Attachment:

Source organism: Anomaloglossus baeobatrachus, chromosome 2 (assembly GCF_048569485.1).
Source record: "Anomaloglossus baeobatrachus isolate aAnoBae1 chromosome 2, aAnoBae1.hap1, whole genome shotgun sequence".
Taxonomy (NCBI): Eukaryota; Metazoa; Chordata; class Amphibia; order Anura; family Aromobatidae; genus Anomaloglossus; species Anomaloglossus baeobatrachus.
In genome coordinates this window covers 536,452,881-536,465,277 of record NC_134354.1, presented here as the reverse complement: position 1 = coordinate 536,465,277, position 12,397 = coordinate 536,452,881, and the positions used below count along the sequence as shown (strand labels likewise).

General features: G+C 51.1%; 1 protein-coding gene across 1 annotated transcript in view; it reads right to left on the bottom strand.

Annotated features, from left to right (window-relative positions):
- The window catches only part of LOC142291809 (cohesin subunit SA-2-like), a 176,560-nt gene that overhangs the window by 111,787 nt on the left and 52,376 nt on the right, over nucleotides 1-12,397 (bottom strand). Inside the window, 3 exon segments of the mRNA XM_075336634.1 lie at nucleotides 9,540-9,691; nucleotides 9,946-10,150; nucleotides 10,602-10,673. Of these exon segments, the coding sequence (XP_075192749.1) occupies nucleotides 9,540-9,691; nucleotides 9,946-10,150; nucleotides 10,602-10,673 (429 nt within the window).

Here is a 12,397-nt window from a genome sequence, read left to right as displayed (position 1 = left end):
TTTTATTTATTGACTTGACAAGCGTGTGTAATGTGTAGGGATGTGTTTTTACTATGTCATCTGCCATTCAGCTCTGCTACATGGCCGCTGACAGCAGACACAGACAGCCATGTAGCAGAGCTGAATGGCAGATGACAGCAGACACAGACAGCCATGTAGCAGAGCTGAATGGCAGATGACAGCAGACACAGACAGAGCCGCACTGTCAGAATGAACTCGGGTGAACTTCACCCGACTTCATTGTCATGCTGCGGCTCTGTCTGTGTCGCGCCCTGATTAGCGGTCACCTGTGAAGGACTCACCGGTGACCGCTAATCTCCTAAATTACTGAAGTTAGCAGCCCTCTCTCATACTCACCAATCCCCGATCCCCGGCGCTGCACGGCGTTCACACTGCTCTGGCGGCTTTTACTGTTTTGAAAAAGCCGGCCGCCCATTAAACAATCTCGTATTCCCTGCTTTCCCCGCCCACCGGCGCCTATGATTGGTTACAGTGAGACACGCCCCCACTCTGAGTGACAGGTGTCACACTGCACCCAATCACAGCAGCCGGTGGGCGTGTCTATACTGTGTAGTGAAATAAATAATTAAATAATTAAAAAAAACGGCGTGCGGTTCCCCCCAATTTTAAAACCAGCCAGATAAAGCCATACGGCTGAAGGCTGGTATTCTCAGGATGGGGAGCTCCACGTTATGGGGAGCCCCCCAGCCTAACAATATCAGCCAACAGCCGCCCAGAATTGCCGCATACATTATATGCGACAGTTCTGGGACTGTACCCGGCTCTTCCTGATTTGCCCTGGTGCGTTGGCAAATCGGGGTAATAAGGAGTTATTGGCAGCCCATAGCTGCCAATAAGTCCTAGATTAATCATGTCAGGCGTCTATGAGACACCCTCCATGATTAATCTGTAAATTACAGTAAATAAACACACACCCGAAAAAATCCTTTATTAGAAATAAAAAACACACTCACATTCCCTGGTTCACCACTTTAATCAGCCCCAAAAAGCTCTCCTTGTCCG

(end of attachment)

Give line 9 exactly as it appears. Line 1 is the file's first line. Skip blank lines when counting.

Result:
TTTTATTTATTGACTTGACAAGCGTGTGTAATGTGTAGGGATGTGTTTTTACTATGTCATCTGCCATTCAGCTCTGCTACATGGCCGCTGACAGCAGACACAGACAGCCATGTAGCAGAGCTGAATGGCAGATGACAGCAGACACAGACAGCCATGTAGCAGAGCTGAATGGCAGATGACAGCAGACACAGACAGAGCCGCACTGTCAGAATGAACTCGGGTGAACTTCACCCGACTTCATTGTCATGCTGCGGCTCTGTCTGTGTCGCGCCCTGATTAGCGGTCACCTGTGAAGGACTCACCGGTGACCGCTAATCTCCTAAATTACTGAAGTTAGCAGCCCTCTCTCATACTCACCAATCCCCGATCCCCGGCGCTGCACGGCGTTCACACTGCTCTGGCGGCTTTTACTGTTTTGAAAAAGCCGGCCGCCCATTAAACAATCTCGTATTCCCTGCTTTCCCCGCCCACCGGCGCCTATGATTGGTTACAGTGAGACACGCCCCCACTCTGAGTGACAGGTGTCACACTGCACCCAATCACAGCAGCCGGTGGGCGTGTCTATACTGTGTAGTGAAATAAATAATTAAATAATTAAAAAAAACGGCGTGCGGTTCCCCCCAATTTTAAAACCAGCCAGATAAAGCCATACGGCTGAAGGCTGGTATTCTCAGGATGGGGAGCTCCACGTTATGGGGAGCCCCCCAGCCTAACAATATCAGCCAACAGCCGCCCAGAATTGCCGCATACATTATATGCGACAGTTCTGGGACTGTACCCGGCTCTTCCTGATTTGCCCTGGTGCGTTGGCAAATCGGGGTAATAAGGAGTTATTGGCAGCCCATAGCTGCCAATAAGTCCTAGATTAATCATGTCAGGCGTCTATGAGACACCCTCCATGATTAATCTGTAAATTACAGTAAATAAACACACACCCGAAAAAATCCTTTATTAGAAATAAAAAACACACTCACATTCCCTGGTTCACCACTTTAATCAGCCCCAAAAAGCTCTCCTTGTCCG